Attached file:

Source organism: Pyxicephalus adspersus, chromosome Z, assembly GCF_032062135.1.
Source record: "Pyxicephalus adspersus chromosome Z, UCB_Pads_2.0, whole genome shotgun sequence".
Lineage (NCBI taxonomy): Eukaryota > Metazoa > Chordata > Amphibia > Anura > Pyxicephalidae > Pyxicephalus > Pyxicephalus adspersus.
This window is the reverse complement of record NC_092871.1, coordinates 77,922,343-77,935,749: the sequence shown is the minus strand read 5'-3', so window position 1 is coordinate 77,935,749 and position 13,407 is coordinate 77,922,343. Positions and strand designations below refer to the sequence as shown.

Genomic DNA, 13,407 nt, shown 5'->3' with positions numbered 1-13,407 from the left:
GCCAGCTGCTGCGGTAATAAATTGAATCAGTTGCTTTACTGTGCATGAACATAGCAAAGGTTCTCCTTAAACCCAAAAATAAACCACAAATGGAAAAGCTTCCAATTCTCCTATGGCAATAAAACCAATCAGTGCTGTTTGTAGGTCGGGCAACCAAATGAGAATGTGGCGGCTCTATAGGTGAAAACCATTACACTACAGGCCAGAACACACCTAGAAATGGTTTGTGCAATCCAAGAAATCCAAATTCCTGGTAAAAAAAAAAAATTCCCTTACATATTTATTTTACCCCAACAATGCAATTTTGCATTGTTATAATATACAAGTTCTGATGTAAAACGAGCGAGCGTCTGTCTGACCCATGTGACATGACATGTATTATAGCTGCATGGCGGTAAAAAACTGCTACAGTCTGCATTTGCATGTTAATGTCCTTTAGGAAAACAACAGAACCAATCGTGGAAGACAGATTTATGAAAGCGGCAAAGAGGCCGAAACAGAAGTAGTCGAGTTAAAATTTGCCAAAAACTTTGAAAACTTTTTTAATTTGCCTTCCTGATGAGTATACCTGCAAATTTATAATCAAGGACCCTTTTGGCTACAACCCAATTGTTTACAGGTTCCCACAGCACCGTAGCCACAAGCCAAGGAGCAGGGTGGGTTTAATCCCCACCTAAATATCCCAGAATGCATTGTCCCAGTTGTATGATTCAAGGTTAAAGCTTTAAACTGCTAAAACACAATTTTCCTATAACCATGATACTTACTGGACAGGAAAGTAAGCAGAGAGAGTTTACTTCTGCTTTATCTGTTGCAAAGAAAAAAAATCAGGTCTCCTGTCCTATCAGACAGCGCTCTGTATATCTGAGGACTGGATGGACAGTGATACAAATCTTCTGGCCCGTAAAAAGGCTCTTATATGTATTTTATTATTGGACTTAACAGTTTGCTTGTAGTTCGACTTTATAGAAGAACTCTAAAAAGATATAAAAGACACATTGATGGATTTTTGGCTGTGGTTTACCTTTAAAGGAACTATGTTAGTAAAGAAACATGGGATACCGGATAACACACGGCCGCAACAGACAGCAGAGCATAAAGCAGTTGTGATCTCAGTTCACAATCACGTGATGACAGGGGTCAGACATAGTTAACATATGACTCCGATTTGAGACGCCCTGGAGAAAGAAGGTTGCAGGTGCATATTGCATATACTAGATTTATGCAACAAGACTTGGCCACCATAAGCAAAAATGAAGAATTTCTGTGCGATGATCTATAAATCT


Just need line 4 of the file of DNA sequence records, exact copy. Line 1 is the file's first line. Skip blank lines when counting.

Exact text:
This window is the reverse complement of record NC_092871.1, coordinates 77,922,343-77,935,749: the sequence shown is the minus strand read 5'-3', so window position 1 is coordinate 77,935,749 and position 13,407 is coordinate 77,922,343. Positions and strand designations below refer to the sequence as shown.